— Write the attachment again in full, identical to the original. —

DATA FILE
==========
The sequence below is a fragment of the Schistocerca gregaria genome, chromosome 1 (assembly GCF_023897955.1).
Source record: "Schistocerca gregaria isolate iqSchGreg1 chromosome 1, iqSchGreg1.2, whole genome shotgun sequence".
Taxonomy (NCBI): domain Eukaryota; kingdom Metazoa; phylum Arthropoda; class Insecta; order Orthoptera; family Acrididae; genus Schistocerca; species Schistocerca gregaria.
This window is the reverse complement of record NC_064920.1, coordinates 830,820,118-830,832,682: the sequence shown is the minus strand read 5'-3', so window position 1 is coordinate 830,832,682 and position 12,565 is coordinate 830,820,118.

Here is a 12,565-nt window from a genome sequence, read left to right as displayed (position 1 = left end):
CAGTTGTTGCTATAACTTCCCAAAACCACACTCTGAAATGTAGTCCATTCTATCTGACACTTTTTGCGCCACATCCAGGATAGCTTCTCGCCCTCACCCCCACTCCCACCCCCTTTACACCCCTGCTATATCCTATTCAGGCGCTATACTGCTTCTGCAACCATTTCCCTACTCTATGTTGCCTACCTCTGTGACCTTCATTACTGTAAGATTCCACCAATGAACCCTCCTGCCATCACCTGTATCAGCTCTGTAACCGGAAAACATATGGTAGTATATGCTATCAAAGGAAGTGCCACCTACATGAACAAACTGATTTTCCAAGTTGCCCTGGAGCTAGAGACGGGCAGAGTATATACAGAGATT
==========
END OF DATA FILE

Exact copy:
The sequence below is a fragment of the Schistocerca gregaria genome, chromosome 1 (assembly GCF_023897955.1).
Source record: "Schistocerca gregaria isolate iqSchGreg1 chromosome 1, iqSchGreg1.2, whole genome shotgun sequence".
Taxonomy (NCBI): domain Eukaryota; kingdom Metazoa; phylum Arthropoda; class Insecta; order Orthoptera; family Acrididae; genus Schistocerca; species Schistocerca gregaria.
This window is the reverse complement of record NC_064920.1, coordinates 830,820,118-830,832,682: the sequence shown is the minus strand read 5'-3', so window position 1 is coordinate 830,832,682 and position 12,565 is coordinate 830,820,118.

Here is a 12,565-nt window from a genome sequence, read left to right as displayed (position 1 = left end):
CAGTTGTTGCTATAACTTCCCAAAACCACACTCTGAAATGTAGTCCATTCTATCTGACACTTTTTGCGCCACATCCAGGATAGCTTCTCGCCCTCACCCCCACTCCCACCCCCTTTACACCCCTGCTATATCCTATTCAGGCGCTATACTGCTTCTGCAACCATTTCCCTACTCTATGTTGCCTACCTCTGTGACCTTCATTACTGTAAGATTCCACCAATGAACCCTCCTGCCATCACCTGTATCAGCTCTGTAACCGGAAAACATATGGTAGTATATGCTATCAAAGGAAGTGCCACCTACATGAACAAACTGATTTTCCAAGTTGCCCTGGAGCTAGAGACGGGCAGAGTATATACAGAGATT